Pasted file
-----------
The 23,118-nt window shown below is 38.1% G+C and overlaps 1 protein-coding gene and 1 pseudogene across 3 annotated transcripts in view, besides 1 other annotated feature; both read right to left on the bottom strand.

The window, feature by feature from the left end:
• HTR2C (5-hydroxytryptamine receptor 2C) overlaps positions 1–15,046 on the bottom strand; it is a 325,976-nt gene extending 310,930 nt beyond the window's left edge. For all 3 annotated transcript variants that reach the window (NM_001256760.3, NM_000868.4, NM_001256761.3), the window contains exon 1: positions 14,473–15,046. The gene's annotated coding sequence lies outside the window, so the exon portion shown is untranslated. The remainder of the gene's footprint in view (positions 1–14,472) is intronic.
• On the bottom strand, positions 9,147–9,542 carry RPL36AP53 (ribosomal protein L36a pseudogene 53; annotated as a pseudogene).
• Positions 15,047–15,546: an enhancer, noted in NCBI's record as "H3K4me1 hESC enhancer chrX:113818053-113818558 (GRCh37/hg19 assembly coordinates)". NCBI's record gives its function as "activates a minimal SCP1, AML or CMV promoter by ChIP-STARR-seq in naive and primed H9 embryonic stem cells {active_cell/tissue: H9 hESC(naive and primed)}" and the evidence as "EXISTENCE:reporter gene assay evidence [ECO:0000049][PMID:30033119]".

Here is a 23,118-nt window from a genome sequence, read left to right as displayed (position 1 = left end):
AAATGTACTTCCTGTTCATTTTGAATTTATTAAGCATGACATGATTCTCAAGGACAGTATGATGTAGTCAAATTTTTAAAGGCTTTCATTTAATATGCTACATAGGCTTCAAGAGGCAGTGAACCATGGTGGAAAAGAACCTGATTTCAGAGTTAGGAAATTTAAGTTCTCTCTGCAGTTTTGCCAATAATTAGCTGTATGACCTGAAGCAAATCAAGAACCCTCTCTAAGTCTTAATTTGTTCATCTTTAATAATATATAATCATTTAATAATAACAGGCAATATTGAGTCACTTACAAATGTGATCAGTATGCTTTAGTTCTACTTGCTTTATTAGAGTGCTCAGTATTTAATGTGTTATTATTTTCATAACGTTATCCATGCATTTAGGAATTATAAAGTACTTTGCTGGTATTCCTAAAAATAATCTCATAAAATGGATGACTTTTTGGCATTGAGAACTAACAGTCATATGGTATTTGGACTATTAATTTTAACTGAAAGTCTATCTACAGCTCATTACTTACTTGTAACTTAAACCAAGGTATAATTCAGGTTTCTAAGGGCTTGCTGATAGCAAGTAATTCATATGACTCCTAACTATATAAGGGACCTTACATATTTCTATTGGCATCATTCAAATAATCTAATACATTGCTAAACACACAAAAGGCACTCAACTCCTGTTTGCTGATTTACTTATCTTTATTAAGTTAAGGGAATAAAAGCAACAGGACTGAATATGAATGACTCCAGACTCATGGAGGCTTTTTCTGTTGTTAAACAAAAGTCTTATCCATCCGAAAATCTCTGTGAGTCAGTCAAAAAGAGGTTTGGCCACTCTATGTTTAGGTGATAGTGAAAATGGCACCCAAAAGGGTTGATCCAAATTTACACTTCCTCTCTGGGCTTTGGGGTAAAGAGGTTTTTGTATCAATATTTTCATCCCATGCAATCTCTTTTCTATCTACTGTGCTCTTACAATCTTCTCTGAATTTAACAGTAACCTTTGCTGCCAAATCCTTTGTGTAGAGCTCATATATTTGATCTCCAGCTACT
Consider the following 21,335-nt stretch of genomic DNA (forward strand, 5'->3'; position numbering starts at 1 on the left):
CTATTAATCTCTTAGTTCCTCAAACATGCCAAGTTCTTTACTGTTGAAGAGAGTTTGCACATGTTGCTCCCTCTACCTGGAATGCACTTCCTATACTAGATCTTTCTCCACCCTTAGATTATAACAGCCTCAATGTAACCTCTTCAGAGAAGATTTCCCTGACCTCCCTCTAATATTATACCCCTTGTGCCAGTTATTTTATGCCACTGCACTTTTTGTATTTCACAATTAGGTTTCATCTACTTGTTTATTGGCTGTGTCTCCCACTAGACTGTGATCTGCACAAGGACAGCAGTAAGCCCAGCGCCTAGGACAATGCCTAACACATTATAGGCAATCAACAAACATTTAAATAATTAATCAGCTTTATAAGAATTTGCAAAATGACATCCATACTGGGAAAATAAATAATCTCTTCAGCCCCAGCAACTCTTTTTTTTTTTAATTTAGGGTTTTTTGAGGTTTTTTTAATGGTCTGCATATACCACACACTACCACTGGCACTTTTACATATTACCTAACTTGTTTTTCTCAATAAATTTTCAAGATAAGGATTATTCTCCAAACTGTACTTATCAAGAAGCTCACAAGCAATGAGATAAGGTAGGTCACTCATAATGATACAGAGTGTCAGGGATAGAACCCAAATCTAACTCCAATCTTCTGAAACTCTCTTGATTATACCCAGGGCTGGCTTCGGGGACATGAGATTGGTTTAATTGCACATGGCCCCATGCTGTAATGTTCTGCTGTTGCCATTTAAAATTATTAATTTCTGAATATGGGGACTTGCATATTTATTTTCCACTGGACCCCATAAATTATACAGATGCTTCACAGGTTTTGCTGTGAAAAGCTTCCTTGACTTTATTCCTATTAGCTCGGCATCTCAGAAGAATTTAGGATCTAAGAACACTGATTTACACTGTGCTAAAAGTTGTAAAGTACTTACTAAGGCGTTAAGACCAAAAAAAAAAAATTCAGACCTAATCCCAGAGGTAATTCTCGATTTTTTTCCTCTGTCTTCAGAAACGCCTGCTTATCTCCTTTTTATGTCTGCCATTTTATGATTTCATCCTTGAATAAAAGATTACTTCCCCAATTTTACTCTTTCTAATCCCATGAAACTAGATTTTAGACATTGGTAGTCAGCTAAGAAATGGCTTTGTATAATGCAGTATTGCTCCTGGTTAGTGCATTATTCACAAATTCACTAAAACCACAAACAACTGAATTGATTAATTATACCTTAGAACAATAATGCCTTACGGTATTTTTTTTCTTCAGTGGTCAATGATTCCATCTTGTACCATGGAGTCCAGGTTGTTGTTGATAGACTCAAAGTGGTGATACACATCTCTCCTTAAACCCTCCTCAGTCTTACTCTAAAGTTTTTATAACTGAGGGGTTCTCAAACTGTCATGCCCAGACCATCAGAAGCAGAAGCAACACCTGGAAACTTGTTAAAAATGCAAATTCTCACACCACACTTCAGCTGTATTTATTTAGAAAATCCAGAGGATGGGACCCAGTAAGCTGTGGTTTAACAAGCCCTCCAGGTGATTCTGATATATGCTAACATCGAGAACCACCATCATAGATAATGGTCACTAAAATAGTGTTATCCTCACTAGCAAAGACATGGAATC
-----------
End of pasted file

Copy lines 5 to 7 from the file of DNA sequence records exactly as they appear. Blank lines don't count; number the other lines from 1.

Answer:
• Positions 15,047–15,546: an enhancer, noted in NCBI's record as "H3K4me1 hESC enhancer chrX:113818053-113818558 (GRCh37/hg19 assembly coordinates)". NCBI's record gives its function as "activates a minimal SCP1, AML or CMV promoter by ChIP-STARR-seq in naive and primed H9 embryonic stem cells {active_cell/tissue: H9 hESC(naive and primed)}" and the evidence as "EXISTENCE:reporter gene assay evidence [ECO:0000049][PMID:30033119]".

Here is a 23,118-nt window from a genome sequence, read left to right as displayed (position 1 = left end):
AAATGTACTTCCTGTTCATTTTGAATTTATTAAGCATGACATGATTCTCAAGGACAGTATGATGTAGTCAAATTTTTAAAGGCTTTCATTTAATATGCTACATAGGCTTCAAGAGGCAGTGAACCATGGTGGAAAAGAACCTGATTTCAGAGTTAGGAAATTTAAGTTCTCTCTGCAGTTTTGCCAATAATTAGCTGTATGACCTGAAGCAAATCAAGAACCCTCTCTAAGTCTTAATTTGTTCATCTTTAATAATATATAATCATTTAATAATAACAGGCAATATTGAGTCACTTACAAATGTGATCAGTATGCTTTAGTTCTACTTGCTTTATTAGAGTGCTCAGTATTTAATGTGTTATTATTTTCATAACGTTATCCATGCATTTAGGAATTATAAAGTACTTTGCTGGTATTCCTAAAAATAATCTCATAAAATGGATGACTTTTTGGCATTGAGAACTAACAGTCATATGGTATTTGGACTATTAATTTTAACTGAAAGTCTATCTACAGCTCATTACTTACTTGTAACTTAAACCAAGGTATAATTCAGGTTTCTAAGGGCTTGCTGATAGCAAGTAATTCATATGACTCCTAACTATATAAGGGACCTTACATATTTCTATTGGCATCATTCAAATAATCTAATACATTGCTAAACACACAAAAGGCACTCAACTCCTGTTTGCTGATTTACTTATCTTTATTAAGTTAAGGGAATAAAAGCAACAGGACTGAATATGAATGACTCCAGACTCATGGAGGCTTTTTCTGTTGTTAAACAAAAGTCTTATCCATCCGAAAATCTCTGTGAGTCAGTCAAAAAGAGGTTTGGCCACTCTATGTTTAGGTGATAGTGAAAATGGCACCCAAAAGGGTTGATCCAAATTTACACTTCCTCTCTGGGCTTTGGGGTAAAGAGGTTTTTGTATCAATATTTTCATCCCATGCAATCTCTTTTCTATCTACTGTGCTCTTACAATCTTCTCTGAATTTAACAGTAACCTTTGCTGCCAAATCCTTTGTGTAGAGCTCATATATTTGATCTCCAGCTACT